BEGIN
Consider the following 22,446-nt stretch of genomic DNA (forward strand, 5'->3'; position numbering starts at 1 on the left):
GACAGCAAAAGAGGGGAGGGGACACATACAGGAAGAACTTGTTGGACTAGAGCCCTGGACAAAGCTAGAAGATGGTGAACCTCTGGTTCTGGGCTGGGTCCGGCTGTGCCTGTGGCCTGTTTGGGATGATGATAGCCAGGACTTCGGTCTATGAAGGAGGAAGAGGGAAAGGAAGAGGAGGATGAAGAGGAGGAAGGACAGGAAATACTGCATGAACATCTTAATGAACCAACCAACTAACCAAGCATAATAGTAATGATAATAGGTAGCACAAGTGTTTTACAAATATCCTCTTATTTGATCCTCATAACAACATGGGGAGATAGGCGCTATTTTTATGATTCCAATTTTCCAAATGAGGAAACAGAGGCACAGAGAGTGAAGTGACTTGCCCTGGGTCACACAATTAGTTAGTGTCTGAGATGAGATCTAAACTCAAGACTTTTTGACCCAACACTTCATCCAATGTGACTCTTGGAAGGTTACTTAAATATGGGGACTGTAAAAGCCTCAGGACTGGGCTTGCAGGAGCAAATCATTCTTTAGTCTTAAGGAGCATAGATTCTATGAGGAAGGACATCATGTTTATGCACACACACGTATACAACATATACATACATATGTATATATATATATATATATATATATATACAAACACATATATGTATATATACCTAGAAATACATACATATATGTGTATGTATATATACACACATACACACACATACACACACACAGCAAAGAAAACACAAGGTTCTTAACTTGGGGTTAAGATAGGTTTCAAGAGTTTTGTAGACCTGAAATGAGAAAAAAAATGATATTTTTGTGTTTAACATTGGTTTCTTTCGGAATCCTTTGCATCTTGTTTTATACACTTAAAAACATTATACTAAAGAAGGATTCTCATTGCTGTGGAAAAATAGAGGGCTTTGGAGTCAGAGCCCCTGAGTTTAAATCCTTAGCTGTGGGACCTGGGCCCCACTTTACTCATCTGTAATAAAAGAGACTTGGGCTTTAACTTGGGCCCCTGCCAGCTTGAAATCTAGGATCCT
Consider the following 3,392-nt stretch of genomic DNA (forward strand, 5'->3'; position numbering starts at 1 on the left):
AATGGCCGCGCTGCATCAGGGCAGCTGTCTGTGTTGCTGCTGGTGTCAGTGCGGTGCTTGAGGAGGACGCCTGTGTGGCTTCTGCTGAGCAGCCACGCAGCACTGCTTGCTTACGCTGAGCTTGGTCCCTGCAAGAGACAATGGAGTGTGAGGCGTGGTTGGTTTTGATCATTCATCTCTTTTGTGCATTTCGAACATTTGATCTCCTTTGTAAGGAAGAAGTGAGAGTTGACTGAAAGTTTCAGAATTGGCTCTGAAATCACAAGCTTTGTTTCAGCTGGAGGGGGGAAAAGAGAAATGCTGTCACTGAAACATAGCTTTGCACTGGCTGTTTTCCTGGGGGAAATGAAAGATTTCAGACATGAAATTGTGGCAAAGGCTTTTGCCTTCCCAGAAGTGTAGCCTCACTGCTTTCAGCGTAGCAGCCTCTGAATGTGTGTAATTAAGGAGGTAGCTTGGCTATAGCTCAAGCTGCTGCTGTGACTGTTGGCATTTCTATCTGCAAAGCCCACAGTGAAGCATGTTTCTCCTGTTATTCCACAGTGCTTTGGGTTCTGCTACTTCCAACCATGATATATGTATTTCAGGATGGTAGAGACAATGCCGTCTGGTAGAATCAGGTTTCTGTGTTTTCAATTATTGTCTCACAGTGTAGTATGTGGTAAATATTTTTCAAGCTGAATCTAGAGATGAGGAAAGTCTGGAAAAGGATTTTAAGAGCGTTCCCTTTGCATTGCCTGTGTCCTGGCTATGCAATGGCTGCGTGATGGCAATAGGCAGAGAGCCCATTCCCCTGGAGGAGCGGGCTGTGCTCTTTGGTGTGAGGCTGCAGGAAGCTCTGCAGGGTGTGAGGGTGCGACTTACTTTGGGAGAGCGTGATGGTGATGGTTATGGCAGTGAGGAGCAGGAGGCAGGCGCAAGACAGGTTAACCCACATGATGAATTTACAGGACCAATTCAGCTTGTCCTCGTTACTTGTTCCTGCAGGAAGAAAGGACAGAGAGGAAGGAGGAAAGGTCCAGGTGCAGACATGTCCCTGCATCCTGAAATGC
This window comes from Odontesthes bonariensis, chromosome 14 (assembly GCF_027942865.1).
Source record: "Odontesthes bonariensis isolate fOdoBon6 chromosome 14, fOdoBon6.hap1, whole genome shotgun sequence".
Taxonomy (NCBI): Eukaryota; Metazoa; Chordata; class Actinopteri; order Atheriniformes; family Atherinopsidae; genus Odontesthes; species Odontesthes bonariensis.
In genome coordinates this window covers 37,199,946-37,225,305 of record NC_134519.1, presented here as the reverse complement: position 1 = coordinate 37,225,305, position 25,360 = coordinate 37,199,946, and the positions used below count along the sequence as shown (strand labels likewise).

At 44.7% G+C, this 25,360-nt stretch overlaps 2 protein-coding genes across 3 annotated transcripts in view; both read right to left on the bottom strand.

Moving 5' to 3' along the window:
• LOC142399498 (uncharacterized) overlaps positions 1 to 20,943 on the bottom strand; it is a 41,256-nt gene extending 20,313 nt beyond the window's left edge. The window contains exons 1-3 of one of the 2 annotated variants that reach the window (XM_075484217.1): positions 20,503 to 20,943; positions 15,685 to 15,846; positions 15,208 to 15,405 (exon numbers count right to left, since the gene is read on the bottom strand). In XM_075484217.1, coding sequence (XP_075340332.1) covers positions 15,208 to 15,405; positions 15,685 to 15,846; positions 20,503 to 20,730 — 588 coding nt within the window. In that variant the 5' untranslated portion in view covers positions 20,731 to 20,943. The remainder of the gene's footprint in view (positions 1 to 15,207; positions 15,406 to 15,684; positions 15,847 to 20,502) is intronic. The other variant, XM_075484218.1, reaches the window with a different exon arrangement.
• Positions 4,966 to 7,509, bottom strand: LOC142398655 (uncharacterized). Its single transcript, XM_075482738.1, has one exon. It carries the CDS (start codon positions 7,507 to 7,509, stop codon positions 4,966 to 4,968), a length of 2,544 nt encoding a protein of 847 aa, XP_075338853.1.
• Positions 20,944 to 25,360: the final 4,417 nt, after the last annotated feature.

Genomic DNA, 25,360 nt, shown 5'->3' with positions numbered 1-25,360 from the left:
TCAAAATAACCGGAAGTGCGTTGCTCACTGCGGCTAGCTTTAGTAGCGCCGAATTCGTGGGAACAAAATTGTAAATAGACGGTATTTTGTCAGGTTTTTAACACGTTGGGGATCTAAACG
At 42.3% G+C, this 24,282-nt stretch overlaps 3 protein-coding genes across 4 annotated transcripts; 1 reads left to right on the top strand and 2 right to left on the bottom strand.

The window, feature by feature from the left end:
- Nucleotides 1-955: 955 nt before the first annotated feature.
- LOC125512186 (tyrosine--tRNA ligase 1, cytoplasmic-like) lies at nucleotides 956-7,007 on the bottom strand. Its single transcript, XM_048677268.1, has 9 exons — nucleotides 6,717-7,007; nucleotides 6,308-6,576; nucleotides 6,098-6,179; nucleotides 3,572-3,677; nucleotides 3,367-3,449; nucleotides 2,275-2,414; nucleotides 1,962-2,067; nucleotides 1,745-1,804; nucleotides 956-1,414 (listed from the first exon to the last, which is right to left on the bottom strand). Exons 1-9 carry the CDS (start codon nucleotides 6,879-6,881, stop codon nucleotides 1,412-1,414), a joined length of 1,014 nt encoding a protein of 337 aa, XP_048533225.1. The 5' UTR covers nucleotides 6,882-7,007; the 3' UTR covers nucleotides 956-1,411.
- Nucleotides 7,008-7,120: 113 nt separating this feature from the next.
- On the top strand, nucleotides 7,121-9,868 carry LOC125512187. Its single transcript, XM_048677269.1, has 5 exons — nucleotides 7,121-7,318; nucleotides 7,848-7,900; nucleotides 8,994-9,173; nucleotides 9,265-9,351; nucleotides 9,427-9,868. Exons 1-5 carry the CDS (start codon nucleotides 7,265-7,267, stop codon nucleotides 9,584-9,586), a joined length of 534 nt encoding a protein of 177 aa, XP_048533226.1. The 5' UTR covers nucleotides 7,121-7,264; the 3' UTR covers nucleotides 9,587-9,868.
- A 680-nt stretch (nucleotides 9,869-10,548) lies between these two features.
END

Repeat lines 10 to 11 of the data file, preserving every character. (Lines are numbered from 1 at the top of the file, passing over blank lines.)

Moving 5' to 3' along the window:
• LOC142399498 (uncharacterized) overlaps positions 1 to 20,943 on the bottom strand; it is a 41,256-nt gene extending 20,313 nt beyond the window's left edge. The window contains exons 1-3 of one of the 2 annotated variants that reach the window (XM_075484217.1): positions 20,503 to 20,943; positions 15,685 to 15,846; positions 15,208 to 15,405 (exon numbers count right to left, since the gene is read on the bottom strand). In XM_075484217.1, coding sequence (XP_075340332.1) covers positions 15,208 to 15,405; positions 15,685 to 15,846; positions 20,503 to 20,730 — 588 coding nt within the window. In that variant the 5' untranslated portion in view covers positions 20,731 to 20,943. The remainder of the gene's footprint in view (positions 1 to 15,207; positions 15,406 to 15,684; positions 15,847 to 20,502) is intronic. The other variant, XM_075484218.1, reaches the window with a different exon arrangement.